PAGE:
Deep Icelandic Thoughts 4


One of the towns we visited in Iceland is a place called Borgarnes. It was one of the first settlements on the island and was established by a guy named Skallagrímur, who is written about in the Icelandic Sagas as a rather brutal fellow and generally not a very nice person. He made it into the Sagas partly because he was one of the first settlers and partly because his son, Egil, would go on to become one of the heroes of the Sagas. The photo above is a monument in Borgarnes. It stands on a small cliff overlooking the bay and memorializes a Celtic slave, Þorgerður Brák, who was owned by Skallagrímur and who served as Egil’s nanny. As the story goes, one day, the father and son were playing a game, and the son did something that angered the father. The father, being a horrible person, went after the boy to beat him. The nanny stepped between the father and son, giving the son a chance to get away from his dad. Now angered to a murderous state, the father began to chase the nanny, and she ran for her life, knowing that if he caught her, he would kill her. She pelted, with him on her heals, up to the edge of the cliff and, seeing it as her only chance for survival, bravely jumped, plunging into the bay below. When the father arrived at the cliff’s edge, he looked over to see that his quarry had survived her valiant leap, so he picked up a large stone and hurled it down onto her head, killing her.

The monument to this slave stands in honor of her bravery in her willingness to give her life for the life of a child who was not her own and of her compassion in saving an innocent boy who was the son of a horrible man who had wronged her in life and who would be the cause of her death. This beautiful statue says so much about Icelandic culture, that they would memorialize a woman who was not from their country but who, when the chips were down, did the right thing and sacrificed herself so that their hero could live. They also renamed the bay so that the body of water where her body was laid to rest bears her name. While there are obvious connections to make here to current events and the way those from other countries are treated and the way innocent children are being thrust into, rather than out of, danger, what strikes me most about it, perhaps from a broader perspective, is how much the things we memorialize matter. Our memorials, what we put up in stone to show the world tell that world who we were, who we are, and who we want to continue to be. They should remind us of the best of our culture, the best people among us (regardless of where they come from), and the best actions that have been taken on our behalf.

This idea, though, goes deeper than just statuary. I attended an academic conference a few weeks ago, and one of the speakers talked about working with her memories and how she had these bad memories from her childhood that came back to her over and over again. It was like the memories had a hold on her and wouldn’t let her go. She began writing them down as a way to better understand them and also, possibly, as a way to exorcise them or at least give them less power over her. I empathized with her, because I too (as maybe we all do?) have memories, mostly bad ones, that creep up on me and play themselves through my mind, often taking me off guard. In thinking about the idea of memorials and the power that they have to tell us who we were, who we are, and who we can become, I kept coming back to this idea of these powerful negative memories. I began to see them not as just memories, but as memorials in my mind—things that, for whatever reason, my subconscious had decided to erect monuments to, had set in a kind of stone to try to dictate not only who I was, but who I am, and who I can become.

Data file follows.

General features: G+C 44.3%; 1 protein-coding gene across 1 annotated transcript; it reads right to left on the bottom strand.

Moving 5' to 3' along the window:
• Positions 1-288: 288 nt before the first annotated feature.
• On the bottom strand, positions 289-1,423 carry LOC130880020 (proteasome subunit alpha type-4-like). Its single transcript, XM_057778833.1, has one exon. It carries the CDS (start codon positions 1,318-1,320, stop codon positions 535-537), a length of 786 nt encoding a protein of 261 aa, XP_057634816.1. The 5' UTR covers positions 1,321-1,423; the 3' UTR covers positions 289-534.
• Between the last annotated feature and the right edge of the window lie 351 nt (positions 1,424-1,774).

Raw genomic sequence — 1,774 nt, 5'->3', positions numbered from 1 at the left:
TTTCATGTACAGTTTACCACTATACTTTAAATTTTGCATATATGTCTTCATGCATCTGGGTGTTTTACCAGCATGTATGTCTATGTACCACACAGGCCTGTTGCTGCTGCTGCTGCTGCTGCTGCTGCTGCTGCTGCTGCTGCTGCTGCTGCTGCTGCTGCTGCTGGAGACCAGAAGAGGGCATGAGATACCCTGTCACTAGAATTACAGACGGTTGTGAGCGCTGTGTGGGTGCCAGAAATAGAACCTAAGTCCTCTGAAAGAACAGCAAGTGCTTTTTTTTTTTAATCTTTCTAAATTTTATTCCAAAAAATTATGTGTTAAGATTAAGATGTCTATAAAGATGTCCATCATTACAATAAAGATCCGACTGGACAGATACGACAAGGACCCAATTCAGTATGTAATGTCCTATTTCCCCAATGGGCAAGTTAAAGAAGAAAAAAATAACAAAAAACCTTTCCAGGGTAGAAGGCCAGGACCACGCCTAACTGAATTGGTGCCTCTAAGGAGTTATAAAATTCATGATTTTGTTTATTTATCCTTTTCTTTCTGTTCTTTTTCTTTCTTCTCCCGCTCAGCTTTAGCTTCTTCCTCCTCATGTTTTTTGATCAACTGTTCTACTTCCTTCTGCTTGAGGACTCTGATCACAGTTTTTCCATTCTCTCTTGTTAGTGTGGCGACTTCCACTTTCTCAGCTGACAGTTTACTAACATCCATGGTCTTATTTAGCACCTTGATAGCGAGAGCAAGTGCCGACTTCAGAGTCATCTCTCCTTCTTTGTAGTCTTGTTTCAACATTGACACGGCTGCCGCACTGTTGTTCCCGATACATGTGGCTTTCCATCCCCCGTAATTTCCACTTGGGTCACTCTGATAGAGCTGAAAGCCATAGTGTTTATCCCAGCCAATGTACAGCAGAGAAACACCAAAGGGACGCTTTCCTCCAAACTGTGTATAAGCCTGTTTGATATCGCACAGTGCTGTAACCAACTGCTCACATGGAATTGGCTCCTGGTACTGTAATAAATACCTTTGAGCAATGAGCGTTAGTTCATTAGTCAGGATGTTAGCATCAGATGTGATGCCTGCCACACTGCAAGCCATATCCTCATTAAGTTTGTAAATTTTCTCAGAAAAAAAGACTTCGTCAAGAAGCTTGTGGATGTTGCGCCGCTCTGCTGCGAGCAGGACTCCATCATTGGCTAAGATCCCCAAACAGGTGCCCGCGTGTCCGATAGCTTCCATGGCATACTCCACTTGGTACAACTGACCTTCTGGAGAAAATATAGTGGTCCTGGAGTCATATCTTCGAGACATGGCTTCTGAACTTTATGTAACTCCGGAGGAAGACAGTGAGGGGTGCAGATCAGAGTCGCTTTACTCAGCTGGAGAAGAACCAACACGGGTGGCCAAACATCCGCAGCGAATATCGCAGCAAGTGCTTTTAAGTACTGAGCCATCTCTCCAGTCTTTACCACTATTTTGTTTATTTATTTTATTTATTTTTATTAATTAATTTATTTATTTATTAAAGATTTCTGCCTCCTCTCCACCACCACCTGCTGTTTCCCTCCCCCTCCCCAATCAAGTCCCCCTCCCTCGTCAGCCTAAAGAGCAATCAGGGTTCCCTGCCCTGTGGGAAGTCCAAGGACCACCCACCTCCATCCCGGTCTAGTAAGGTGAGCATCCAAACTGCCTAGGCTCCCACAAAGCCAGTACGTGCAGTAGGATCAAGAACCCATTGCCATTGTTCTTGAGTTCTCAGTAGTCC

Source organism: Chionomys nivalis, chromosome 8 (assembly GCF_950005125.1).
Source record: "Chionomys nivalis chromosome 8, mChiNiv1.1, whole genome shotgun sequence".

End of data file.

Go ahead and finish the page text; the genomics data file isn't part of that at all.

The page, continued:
Once I made that connection, I decided that it was time to try to tear down some of the monuments that I had erected. When I find myself dwelling on a negative memory that has plagued me for years, I now attempt to deliberately tear that memory down and, in its place, put up a monument to something more positive, a memory of a time when I was happy, when the people involved were good to me, when I felt safe and at peace. Just like some of the actual monuments in our country that are being torn down, my process is not about forgetting what happened. The events of my past can’t be rewritten. But, I can more carefully and deliberately choose that which I memorialize, that I put on a pedestal as important, that I set in stone as a reminder of who I was, am, and will be. Putting up a memorial to the Celtic slave woman did not bring her back to life and make everything peachy, but it does say that she was important, worthy, someone to be revered and remembered. Working to lessen the presence of the negative stories that run through my mind won’t make those events less hurtful or impactful on my past, but perhaps, by more carefully choosing the memories that become memorials in my mind, I can make them less hurtful and impactful on my present and my future. I’m going to give it a try anyway. Being deliberate and selective about that which we memorialize and what those things say to us and about us is certainly worthwhile.